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Reviewing directions in conservation policy: CSP and EQIP in the House Farm Bill

The farm bill reported by the House Ag Committee and defeated on the House floor remains in a state of limbo (H.R. 2, Agricultural and Nutrition Act of 2018). Among the changes to policy contained in H.R. 2 are significant changes to conservation policy and programs. Specifically, the House Ag Committee eliminated the Conservation Stewardship Program (CSP) and increased funding to the Environmental Quality Incentives Program (EQIP). With expectations for reconsideration of the House vote later this month, this article adds to the review of H.R. 2 by looking specifically at the potential impacts of these revisions to conservation policy.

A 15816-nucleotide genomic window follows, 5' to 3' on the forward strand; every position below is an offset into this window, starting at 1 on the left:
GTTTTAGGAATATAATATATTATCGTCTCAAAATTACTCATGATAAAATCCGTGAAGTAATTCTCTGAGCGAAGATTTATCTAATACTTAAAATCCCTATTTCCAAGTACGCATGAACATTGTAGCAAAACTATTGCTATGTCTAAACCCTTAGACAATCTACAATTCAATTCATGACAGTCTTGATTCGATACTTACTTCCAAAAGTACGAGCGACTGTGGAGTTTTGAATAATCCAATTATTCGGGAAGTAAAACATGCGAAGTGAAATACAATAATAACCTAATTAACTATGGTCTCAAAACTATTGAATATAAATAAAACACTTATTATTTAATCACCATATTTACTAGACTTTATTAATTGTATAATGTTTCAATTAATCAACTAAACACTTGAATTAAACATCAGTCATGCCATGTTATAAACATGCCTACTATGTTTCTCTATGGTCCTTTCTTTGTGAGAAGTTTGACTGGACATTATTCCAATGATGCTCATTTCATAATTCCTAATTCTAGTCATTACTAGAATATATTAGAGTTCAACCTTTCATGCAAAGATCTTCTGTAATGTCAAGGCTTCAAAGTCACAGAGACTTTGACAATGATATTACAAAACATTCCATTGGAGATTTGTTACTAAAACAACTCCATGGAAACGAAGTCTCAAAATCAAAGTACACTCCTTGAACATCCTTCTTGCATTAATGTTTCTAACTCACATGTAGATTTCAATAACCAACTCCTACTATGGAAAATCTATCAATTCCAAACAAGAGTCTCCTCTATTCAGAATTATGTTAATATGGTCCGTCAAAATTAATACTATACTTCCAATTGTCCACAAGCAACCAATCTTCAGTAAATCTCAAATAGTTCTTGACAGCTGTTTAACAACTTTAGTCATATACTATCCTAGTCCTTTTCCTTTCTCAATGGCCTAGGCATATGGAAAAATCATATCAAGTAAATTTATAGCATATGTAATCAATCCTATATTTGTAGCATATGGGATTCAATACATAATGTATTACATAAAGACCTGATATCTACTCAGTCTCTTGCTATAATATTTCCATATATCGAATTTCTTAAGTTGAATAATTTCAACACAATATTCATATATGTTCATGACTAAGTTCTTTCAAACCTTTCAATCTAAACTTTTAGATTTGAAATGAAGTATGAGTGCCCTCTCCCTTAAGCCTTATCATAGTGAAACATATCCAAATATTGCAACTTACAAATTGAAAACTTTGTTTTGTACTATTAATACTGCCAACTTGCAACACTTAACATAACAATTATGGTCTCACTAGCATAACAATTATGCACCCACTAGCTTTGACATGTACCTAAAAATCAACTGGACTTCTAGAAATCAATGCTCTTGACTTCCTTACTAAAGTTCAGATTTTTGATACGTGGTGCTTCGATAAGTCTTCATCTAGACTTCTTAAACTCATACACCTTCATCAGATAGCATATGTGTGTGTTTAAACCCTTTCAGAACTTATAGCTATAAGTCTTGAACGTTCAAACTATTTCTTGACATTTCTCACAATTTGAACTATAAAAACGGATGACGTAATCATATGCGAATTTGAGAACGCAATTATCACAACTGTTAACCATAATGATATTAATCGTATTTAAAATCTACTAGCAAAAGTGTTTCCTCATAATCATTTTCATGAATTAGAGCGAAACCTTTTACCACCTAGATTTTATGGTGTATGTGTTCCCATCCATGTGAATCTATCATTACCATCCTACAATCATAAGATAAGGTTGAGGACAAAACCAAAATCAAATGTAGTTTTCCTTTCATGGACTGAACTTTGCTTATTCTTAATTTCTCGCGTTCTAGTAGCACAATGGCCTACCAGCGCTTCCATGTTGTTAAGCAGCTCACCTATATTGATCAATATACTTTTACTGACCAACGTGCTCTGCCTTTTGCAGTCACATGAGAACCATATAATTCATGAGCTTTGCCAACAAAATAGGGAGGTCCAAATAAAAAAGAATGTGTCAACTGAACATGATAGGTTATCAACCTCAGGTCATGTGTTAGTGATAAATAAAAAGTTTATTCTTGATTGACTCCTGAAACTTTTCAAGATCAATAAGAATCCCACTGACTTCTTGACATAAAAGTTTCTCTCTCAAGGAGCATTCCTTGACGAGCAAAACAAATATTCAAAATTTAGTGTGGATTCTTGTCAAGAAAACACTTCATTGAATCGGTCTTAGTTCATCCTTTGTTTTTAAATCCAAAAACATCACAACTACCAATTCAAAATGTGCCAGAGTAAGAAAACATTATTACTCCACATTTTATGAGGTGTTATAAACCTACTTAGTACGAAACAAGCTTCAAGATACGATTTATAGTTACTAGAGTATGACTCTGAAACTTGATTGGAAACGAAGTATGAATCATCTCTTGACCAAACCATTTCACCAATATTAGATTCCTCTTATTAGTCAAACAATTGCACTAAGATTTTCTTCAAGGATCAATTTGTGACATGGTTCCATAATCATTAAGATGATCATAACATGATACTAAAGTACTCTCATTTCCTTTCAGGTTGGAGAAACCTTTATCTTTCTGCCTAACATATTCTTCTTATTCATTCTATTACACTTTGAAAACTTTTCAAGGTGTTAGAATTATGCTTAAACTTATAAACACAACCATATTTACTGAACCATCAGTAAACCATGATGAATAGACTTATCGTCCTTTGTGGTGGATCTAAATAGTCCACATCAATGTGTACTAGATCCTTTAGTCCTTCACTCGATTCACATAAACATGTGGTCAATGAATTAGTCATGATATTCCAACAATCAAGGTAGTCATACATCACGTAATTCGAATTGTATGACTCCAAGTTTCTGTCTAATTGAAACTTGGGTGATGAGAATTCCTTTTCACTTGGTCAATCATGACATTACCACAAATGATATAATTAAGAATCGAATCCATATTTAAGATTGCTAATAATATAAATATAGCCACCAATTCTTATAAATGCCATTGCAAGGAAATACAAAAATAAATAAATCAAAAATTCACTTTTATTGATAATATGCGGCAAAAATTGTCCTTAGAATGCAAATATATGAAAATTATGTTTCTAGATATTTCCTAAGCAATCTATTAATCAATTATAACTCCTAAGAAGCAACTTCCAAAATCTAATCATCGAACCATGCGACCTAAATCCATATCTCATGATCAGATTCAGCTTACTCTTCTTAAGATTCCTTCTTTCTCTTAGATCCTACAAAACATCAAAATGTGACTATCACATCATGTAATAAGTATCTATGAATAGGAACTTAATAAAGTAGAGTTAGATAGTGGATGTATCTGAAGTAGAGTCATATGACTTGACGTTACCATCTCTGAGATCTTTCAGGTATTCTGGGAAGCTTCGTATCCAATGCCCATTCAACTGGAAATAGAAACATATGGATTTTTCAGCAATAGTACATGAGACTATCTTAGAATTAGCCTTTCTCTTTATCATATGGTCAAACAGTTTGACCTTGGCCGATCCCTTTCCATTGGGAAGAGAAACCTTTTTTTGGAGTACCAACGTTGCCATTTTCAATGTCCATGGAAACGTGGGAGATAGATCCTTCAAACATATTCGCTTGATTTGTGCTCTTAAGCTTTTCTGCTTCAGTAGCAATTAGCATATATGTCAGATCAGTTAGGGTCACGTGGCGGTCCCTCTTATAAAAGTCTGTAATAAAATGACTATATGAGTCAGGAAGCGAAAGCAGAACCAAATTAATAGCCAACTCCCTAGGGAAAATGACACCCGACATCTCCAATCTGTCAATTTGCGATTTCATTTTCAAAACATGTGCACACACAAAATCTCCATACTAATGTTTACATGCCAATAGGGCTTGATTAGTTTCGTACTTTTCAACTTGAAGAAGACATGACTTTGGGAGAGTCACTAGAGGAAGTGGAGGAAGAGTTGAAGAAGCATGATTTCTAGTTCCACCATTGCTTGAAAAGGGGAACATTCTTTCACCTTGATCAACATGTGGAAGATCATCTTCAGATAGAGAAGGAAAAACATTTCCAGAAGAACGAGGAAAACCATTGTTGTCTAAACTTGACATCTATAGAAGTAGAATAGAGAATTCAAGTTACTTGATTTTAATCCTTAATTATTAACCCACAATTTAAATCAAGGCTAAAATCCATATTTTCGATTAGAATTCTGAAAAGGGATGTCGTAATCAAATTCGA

CSP and EQIP are two of the largest programs in the conservation title of the farm bill, both in terms of acreage and spending. They are considered “working lands” programs in that they provide direct assistance for conservation on land that remains in farming, as compared to a program like the Conservation Reserve Program (CRP) which rents acreage out of production for 10 to 15 years. Working lands conservation programs are particularly important for natural resource challenges such as reducing nutrient losses from productive farm fields (see, farmdoc daily, April 7, 2016; March 17, 2016). Figure 1 illustrates the Congressional Budget Office (CBO) Baseline estimates for outlays from these two programs during fiscal years (FY) 2019-2028 (CBO April 2018 Baseline). 

In short, CSP provides financial assistance to farmers meeting threshold levels of conservation on the entire farm through a five-year contract. In return for annual payments, the producer agrees to maintain current conservation practices and increase or improve conservation across the farm during the five years of the contract. By comparison, EQIP provides direct financial assistance by sharing the cost of adding, maintaining, or improving conservation practices. Under current law, 60 percent of all EQIP funds are designated for livestock operations.